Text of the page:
People pay to have their groceries delivered, their cars washed, and their toenails painted.
People will pay for services they can’t do themselves, but they will also pay for services they are unwilling to do themselves, regardless of the skill needed to do them.
And they will pay a lot.
Consider the cost of child care. Child care, of which most parents expect little more than their kid be returned safely to them at the end of each day, is prohibitively expensive for many families, despite the “low skill” of providers. Cost varies significantly by state, but the average for the United States is about $10,000 per year.
Or how about babysitting? Certainly, nobody needs a babysitter. Babysitters do not have skills prized in the marketplace. They’re usually teenage girls looking for a few extra bucks. But what are you willing to pay such a skills-deficient laborer so you can have a night out? 10 bucks an hour? 20? According to UrbanSitter’s survey of 28,000 families, the average babysitting rate is $16.75 for one child and $19.26 for two.
To put that in perspective, a teacher with 25 students in her room, who, you might need reminding, is expected to both watch over kids and teach them stuff, would earn almost a quarter-million dollars a year, and that’s if she were only paid $10 an hour (180 days x 5 hours/day (I rounded down, taking out lunch, etc.) x 25 students x $10/hour = $225,000). That’s about $9,000 per student per year.
The market, it seems, has spoken. And it values child care, low-skill or not.
But of course school isn’t just about supervision. Education also has value. And again, when exposed to market forces, it has proved expensive.
Private tutors cost anywhere from $25 to $80 an hour.
The average cost of an elementary private school is about $10,000, which, again, in a class of 25 students comes out to a quarter of a million bucks. Not all of that money goes to the teacher — private schools have administrators and overhead, too — but in the mind of the parent who is paying the bill, they are trading $10,000 for the service provided by the school, most of which is performed by the teacher.
The cost of college also proves how much value parents place on education. Even with states kicking in major taxpayer dollars, the average yearly tuition at an in-state public university costs families — you guessed it — about $10,000. Those arguing teachers would be paid less if they were subject to the merciless forces of capitalism should have to explain why the cost of attending a private college in the United States is more than $36,000 annually, with 120 schools charging over $50,000 last year.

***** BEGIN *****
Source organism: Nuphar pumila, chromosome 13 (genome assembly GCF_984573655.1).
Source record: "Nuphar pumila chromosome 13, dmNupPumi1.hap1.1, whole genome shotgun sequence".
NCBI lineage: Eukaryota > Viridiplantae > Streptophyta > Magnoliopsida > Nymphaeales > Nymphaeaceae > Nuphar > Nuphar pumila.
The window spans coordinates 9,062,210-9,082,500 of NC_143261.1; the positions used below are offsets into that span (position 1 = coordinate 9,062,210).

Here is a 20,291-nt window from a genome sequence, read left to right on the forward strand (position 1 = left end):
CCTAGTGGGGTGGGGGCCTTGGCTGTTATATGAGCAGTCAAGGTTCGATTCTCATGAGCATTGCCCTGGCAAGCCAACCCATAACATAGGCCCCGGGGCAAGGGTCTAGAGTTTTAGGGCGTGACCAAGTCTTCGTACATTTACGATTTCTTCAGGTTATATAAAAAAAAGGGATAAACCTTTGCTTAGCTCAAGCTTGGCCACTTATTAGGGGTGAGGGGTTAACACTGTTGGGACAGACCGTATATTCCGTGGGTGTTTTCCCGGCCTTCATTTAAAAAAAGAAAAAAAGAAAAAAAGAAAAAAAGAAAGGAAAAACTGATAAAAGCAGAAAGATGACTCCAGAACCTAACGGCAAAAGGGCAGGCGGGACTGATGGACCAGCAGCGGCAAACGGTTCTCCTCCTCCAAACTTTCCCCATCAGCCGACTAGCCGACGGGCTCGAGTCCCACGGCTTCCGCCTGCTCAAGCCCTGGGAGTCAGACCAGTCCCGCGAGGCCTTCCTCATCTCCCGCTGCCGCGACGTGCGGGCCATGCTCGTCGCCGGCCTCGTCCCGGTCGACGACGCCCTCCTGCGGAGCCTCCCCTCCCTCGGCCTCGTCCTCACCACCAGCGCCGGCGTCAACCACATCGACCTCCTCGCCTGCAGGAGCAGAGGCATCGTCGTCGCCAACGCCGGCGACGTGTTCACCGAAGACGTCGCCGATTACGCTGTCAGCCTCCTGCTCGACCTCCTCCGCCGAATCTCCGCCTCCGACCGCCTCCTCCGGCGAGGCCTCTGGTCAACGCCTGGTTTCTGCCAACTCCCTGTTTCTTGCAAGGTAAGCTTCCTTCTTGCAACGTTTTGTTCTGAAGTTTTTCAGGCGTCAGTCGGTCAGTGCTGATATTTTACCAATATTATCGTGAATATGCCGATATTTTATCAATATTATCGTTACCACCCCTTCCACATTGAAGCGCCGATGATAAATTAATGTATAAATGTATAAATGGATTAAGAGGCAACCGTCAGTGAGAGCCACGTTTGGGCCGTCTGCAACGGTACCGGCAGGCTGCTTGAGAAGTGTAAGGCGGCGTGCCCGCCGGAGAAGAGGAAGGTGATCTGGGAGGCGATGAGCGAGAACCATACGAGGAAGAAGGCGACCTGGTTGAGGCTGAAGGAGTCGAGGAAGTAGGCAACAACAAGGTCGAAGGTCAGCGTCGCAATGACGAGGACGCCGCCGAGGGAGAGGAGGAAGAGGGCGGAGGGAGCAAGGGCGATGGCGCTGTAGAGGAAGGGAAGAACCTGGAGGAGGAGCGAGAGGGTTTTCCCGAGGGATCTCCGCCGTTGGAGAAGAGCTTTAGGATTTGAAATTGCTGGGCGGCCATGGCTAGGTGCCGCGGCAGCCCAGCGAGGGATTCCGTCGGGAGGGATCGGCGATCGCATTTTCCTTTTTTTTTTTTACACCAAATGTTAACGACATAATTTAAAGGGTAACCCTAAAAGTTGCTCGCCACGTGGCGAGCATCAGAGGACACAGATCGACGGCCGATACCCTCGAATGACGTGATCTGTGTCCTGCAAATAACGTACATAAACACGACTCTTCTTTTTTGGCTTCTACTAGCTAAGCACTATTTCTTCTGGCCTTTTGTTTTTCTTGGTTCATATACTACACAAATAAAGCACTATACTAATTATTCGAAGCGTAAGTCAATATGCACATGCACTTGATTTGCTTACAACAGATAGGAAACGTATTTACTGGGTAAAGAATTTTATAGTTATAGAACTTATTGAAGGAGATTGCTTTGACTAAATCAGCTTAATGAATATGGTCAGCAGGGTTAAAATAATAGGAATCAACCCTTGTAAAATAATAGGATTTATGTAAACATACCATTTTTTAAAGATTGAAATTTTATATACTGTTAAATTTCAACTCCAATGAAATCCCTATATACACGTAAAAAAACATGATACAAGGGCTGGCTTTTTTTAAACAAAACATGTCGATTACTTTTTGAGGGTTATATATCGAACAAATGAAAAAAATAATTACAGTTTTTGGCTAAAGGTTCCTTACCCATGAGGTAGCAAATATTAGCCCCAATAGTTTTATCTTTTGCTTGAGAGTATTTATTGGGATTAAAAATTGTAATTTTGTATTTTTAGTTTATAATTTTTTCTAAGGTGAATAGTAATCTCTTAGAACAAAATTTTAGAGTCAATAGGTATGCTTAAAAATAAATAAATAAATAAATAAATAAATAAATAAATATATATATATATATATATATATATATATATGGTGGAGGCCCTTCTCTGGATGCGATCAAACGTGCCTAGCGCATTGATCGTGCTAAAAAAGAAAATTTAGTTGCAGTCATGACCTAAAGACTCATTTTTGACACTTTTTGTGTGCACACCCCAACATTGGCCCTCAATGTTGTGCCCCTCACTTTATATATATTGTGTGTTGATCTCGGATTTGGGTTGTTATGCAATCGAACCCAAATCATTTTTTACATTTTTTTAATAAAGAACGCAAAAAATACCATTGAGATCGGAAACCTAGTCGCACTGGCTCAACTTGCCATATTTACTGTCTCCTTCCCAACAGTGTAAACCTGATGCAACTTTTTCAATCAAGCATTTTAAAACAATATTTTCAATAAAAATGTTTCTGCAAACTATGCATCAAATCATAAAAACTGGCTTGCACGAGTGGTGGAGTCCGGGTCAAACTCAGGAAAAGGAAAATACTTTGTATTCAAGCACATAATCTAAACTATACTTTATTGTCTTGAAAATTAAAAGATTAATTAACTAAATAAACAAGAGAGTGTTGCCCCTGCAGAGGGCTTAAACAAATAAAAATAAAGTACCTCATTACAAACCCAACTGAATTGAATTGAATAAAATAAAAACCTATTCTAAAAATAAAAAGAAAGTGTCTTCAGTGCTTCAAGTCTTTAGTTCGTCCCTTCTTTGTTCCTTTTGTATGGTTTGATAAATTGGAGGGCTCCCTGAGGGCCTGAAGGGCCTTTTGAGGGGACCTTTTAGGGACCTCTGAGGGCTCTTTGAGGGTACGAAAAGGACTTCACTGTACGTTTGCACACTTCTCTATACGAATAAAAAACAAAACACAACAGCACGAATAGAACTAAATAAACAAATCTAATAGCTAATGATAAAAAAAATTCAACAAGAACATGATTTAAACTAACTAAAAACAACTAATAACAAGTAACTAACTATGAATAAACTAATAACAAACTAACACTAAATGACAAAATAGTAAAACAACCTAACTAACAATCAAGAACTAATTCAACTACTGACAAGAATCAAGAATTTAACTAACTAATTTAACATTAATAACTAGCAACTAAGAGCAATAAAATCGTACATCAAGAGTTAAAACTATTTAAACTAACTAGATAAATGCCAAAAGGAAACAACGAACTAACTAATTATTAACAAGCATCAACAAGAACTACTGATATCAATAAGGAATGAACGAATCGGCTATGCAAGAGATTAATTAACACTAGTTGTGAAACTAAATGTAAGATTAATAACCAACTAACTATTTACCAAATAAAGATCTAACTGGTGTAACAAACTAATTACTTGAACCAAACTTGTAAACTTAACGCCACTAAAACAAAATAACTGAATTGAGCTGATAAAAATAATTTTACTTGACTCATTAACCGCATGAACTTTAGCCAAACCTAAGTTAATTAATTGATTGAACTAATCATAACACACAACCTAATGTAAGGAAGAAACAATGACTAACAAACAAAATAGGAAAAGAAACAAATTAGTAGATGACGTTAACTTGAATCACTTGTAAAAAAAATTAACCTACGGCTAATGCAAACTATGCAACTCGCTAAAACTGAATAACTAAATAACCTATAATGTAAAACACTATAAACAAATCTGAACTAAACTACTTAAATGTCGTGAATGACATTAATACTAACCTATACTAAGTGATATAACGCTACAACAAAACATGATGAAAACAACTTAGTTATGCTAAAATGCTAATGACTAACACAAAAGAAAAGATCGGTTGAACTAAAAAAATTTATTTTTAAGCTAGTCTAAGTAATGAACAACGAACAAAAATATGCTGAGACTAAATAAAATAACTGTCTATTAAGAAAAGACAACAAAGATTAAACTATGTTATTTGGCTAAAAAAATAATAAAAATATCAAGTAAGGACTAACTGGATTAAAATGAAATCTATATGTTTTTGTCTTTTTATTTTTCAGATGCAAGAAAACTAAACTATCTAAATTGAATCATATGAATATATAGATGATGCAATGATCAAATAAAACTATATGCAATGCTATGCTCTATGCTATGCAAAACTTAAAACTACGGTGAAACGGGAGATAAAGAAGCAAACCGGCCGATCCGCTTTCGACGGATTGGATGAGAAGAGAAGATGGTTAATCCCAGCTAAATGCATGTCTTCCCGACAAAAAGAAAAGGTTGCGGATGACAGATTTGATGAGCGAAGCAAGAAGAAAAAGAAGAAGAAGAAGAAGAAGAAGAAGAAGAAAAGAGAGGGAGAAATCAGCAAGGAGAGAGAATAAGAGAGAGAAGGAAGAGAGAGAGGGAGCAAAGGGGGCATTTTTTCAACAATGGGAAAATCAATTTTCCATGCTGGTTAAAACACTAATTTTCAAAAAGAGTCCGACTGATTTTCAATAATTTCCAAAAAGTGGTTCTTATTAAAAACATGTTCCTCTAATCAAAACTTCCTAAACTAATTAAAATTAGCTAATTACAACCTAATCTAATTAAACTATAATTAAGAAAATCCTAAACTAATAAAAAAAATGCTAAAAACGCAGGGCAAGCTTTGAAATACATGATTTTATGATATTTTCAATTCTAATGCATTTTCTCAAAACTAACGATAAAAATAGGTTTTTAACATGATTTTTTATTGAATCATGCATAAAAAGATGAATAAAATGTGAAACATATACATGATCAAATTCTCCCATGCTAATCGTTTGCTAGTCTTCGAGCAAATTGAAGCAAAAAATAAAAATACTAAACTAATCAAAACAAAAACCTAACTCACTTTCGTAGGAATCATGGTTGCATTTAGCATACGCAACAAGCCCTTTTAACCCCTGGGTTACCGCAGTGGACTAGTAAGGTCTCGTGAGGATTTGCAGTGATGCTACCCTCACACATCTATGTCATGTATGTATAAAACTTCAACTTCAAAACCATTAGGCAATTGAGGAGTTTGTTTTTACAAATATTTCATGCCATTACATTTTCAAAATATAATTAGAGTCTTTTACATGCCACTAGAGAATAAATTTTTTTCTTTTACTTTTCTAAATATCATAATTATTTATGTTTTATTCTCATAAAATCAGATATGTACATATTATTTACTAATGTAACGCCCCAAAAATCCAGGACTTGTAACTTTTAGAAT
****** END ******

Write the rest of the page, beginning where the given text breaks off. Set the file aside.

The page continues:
A pet argument among the public-school-teachers-are-overpaid crowd is that private school teachers, who basically do the same job, make far less money. Because private schools are at the mercy of the market, so the argument goes, their salaries are true reflections of what all teachers are worth. But private school teachers aren’t paid less because parents don’t value their work. The fact they’re willing to pay ten grand a year proves that. They’re paid less for the same reason child care workers are paid poorly: low adult to child ratios.
Private schools average a 12:1 student to teacher ratio, compared to 16:1 in public schools. States restrict the number of children a licensed child-care provider can supervise, meaning all that money parents pay gets divvied up among a whole lot of adults, lowering the pay for each of them. If public schools followed suit, their teachers would indeed be paid less. But you’d need a bunch more of them and costs would likely rise as increased turnover would lead to higher training expenses, so taxpayers wouldn’t really gain anything.
Those who believe public school teachers are overpaid like to blame the government and teachers unions. They believe that if teachers had to compete in the marketplace like other workers, their pay would reflect what they’re actually worth.
But evidence suggests the opposite.
Parents are willing to pay a premium for others to watch their kids. They’re willing to pay a lot for their kids to receive an education. Government’s involvement does not inflate teachers’ salaries. If anything, it depresses them. In a totally free market, the cost of elementary education would look a lot like the cost of child-care. Or college. Or even babysitting.
To slightly rephrase the lesson on capitalism my ten-year-old self received from my dad:
It doesn’t matter what economists, public policy analysts, and “resident scholars” say teachers are worth. It matters what parents are willing to pay.
And unlike that stingy baseball card dealer who destroyed the innocence of my youth, they’re willing to pay quite a lot. It’s the generosity of taxpayers that prevents them from doing so.
I am, once again, partnering with Angela Watson to help promote her 40-Hour Teacher Workweek Club. It’s an online professional development program that has already helped more than 32,000 teachers take control of their time and stay focused on what matters most. The next cohort starts in July, and the Club has been updated to cover emerging best practices for the changes ahead. Click here to join!